History will remember these final four as bookending an era that began with two pilots who boldly took a shuttle for a two-day spin in 1981 without even a test flight. That adventure blasted space wide open for women, minorities, scientists, schoolteachers, politicians, even a prince.
On Friday aboard Atlantis, this last crew will make NASA's 135th and final shuttle flight. It will be years before the United States sends its own spacecraft up again.
Commander Christopher Ferguson, co-pilot Douglas Hurley, Rex Walheim and Sandra Magnus are delighting in their luck.
"We're very honored to be in this position. There are many people who could be here," said Ferguson, a retired Navy captain. "When the dice fell, our names were facing up."
NASA managers were looking for space vets when they cobbled together this minimalist crew with seven spaceflights among them, to deliver one last shuttle load of supplies to the International Space Station.
They were originally recruited to be a rescue team in May, if anything seriously damaged Endeavour during its final flight, Ferguson and his team would have rushed to the space station and brought those astronauts home. If no rescue was needed, the original plan went, Ferguson's crew simply wouldn't fly, and Atlantis would be sent to a museum with the two other retired shuttles.
But early this year, NASA decided to add one more flight. Since Atlantis was being groomed for a potential rescue anyway, NASA reasoned, why not make a cargo run with a year's worth of food and other provisions to keep the space station well-stocked?
But what if Atlantis is damaged? There are no more shuttles to launch a rescue.
The only viable option is the Russian Soyuz spacecraft. The capsules can carry three people at a time, and at least one must be Russian. That's why this crew was capped at four, instead of the usual six or seven.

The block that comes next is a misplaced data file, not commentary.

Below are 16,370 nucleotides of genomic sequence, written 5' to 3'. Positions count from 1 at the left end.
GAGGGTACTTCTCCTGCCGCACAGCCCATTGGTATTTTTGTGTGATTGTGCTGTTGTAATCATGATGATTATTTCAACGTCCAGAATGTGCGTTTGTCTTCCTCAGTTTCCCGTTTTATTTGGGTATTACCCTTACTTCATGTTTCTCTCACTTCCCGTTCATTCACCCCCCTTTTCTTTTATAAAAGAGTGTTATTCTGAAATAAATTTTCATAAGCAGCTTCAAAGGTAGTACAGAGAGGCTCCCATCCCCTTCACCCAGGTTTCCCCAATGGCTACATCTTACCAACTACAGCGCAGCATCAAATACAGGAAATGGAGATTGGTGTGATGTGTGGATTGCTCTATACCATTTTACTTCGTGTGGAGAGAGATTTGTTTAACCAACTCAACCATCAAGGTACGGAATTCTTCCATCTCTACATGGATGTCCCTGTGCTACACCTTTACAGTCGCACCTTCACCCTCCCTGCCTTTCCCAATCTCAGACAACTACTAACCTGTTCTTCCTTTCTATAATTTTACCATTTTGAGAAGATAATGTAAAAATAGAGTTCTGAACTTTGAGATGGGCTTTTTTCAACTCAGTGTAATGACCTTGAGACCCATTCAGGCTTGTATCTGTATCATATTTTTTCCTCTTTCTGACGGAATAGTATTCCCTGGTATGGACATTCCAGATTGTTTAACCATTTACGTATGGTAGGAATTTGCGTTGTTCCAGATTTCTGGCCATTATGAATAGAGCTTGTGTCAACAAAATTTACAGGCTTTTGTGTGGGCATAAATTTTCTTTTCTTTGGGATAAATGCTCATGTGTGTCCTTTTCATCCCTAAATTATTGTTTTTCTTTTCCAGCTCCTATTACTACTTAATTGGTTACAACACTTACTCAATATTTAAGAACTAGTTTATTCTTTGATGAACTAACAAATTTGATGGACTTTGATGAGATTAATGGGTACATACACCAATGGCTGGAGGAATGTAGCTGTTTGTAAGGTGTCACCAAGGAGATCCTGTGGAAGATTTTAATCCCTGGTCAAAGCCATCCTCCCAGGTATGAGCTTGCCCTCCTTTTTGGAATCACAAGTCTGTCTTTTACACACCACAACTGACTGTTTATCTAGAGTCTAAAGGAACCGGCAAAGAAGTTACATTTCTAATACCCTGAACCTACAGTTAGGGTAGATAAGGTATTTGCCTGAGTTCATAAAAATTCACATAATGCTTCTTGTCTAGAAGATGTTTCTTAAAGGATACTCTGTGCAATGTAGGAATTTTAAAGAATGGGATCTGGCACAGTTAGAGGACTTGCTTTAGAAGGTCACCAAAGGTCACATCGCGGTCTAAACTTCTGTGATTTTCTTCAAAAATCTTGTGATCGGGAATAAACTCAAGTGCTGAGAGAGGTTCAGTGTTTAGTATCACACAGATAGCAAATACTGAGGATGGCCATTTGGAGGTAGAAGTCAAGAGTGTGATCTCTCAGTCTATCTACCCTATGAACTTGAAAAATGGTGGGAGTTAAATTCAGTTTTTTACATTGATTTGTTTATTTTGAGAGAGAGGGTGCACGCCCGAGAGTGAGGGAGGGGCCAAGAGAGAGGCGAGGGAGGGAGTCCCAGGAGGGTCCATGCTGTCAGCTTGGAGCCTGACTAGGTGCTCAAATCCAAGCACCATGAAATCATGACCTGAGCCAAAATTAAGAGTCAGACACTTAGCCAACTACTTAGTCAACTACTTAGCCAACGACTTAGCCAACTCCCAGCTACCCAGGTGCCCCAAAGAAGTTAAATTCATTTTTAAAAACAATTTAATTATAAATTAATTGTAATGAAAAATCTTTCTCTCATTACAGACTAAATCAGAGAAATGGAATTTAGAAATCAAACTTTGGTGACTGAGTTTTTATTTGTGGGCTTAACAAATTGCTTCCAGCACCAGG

It will be NASA's first four-person shuttle crew since 1983.
Ferguson and his short-handed crew know there's a chance -- about 1-in-560 -- that they could be stranded at the space station because of flight damage to Atlantis. If that happens, it will take close to a year to get the last person home. Hurley, a Marine, drew the long straw. The travel sequence is based on robotic-arm and spacewalking skills, along with accumulated exposure to cosmic radiation. That last factor alone prevents Magnus, a former space station resident, from spending too long a time in space.
Until private companies get piloted spacecraft flying -- an estimated three to 10 years out -- NASA will have to stick with the pricey Russian Soyuz to get U.S. astronauts to and from the space station. For Americans, that means just a handful of flying opportunities a year. Compare that with the 35 to 50 seats that the shuttles typically provided each year.
Ferguson rejects suggestions the U.S. space program is headed downhill with the shuttle's retirement.
"Hopefully, we'll see 10 years of good quality science out of the space station," he said. "We still have a vibrant program going on."
Despite two horrific accidents that killed 14 astronauts and destroyed two spacecraft, the shuttle program has carried more people than any other space fleet -- 355 people from 16 countries.
Space miles logged by the five shuttles: 537 million, with 4 million more to come this mission.
"There is not an American who doesn't look upon an ascending shuttle with a certain sense of American pride, hair on the back of your neck, chills, call it what you will," Ferguson said.
The space shuttle is "a quintessential American vehicle," said Walheim, a retired Air Force colonel who will serve as the flight engineer. "You point to that and people know it's from the United States, so I think we're losing that piece of identity."
The four astronauts feel the extra burden of putting "the best possible face forward for the last go-around of this," as Ferguson describes it.
This should not be a time of mourning, these astronauts say, or for second-guessing the shuttle retirement decision made seven years ago by President George W. Bush in the wake of the Columbia disaster.
Ferguson and his crew want this final flight to be a celebration.